The hype machine has been screaming the words "fake" and "problems" at the top of its lungs for quite some time now -- and people have been listening. Other reviews of Fake Problems' latest offering, It's Great to Be Alive, are already proclaiming the band to be â??this year's Gaslight Anthem' and it is difficult to find anything written of the Naples, Florida based four-piece where neighbours, the influential Against Me!, are not referenced. But by signing to Side One Dummy for this latest release, the band have taken a symbolic leap, out of the shadows of their older contemporaries and into the spotlight all on their own.
The group have clearly matured musically since writing their previous full-length, How Far Our Bodies Go, and as such there is added instrumentation, mainly of the brass persuasion, to be found on these new songs. Essentially, the progression of Fake Problems is one that seems entirely natural -- an evolution in musicianship that has led to a more layered, slightly more complex sound. The band are still entirely in love with simple melody, as is documented by single "The Dream Team," but there is something more to be found here. The epic ending to "You're a Serpent, You're a She-Snake" arrives like a bolt from the sky, preceding "Don't Worry Baby," which at one point breaks into something that resembles an Eastern-European shanty Eugene Hutz would be proud of.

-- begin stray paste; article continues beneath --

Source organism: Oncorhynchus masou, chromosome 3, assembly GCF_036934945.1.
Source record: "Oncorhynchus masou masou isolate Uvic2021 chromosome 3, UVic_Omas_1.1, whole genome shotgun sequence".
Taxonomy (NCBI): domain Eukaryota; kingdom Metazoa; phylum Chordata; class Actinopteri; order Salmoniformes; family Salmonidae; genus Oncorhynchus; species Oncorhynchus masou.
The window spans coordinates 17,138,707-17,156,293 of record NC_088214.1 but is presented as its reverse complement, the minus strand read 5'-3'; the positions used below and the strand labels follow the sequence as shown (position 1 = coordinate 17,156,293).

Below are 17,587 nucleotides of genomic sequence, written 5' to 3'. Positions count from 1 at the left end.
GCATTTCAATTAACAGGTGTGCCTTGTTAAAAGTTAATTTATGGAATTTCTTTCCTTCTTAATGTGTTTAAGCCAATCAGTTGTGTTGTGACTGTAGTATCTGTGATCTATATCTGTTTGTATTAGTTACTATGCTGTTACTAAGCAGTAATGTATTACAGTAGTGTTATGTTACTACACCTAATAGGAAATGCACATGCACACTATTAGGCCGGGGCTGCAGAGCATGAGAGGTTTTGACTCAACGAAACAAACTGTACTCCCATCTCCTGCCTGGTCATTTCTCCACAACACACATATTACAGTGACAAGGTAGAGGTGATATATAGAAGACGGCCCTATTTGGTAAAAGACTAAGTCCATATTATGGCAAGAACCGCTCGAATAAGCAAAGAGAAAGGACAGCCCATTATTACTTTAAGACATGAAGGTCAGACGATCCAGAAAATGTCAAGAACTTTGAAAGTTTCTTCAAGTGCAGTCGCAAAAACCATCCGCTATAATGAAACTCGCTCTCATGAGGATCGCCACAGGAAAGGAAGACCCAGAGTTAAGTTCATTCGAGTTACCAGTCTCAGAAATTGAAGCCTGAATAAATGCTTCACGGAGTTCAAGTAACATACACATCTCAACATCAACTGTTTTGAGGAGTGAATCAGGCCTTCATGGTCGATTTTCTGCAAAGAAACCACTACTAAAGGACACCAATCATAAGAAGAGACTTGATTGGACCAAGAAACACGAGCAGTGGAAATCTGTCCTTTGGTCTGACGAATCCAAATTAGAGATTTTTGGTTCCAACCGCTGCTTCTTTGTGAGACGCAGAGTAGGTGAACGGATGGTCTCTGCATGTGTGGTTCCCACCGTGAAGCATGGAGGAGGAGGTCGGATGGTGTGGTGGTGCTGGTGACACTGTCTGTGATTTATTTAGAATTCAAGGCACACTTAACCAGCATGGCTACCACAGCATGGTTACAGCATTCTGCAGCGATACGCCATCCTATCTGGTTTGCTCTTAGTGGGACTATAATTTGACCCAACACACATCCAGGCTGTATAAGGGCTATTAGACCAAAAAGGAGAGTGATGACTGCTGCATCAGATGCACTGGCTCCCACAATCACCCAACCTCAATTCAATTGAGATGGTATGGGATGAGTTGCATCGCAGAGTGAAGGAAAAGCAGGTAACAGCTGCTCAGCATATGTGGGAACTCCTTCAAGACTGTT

Again, Chris Farren's lyricism is intriguing and imaginative as he continues on his journey into the realms of the existential -- this time repeatedly pondering heaven, hell and religiosity. "Level with the Devil" is a great wondering staccato jig, complete with kazoo, keys and trumpet, accompanied by some great guitar work from Casey Lee and ending with an atmospheric, glockenspiel-infused acoustic outro that has Farren singing, "Do you believe in me / are you gonna sleep tonight / do you believe in anything / are you gonna sleep tonight with a Bible under your bed?"
"Diamond Rings" is an obvious contender for the next single, and is certainly one for all the bad dancers among us, including what sounds like an appearance from Prince on backing vocals. The humble "Tabernacle Song" is a reflective ballad pinned together with keys, and is contrasted with the following number, the raucous "Alligator Assassinator," which is absolutely begging to be blared from the stereo of an old '57 Chevy convertible and driven at high speeds through the neon-emblazoned streets of Las Vegas at 3 a.m. in the morning.
Casey Lee documents that he truly understands what it means to be a â??lead guitarist' on "These Are Times" with some outstanding playing, while Farren confesses to talking to himself on the acoustic number "Too Cold to Hold." The album then draws to a conclusion with "Heart BPM," a song that celebrates the uncertainty of youth and the beauty of life -- a sentiment that exudes from the album, an album that is accomplished, honest, and at times brilliant. But Fake Problems are yet to peak. It's Great to Be Alive is a fine collection of songs that is worthy of praise, but it is undoubted that the best is most certainly still to come from these four boys from Naples, who are telling us that they are ready now -- ready to stand on their own two feet.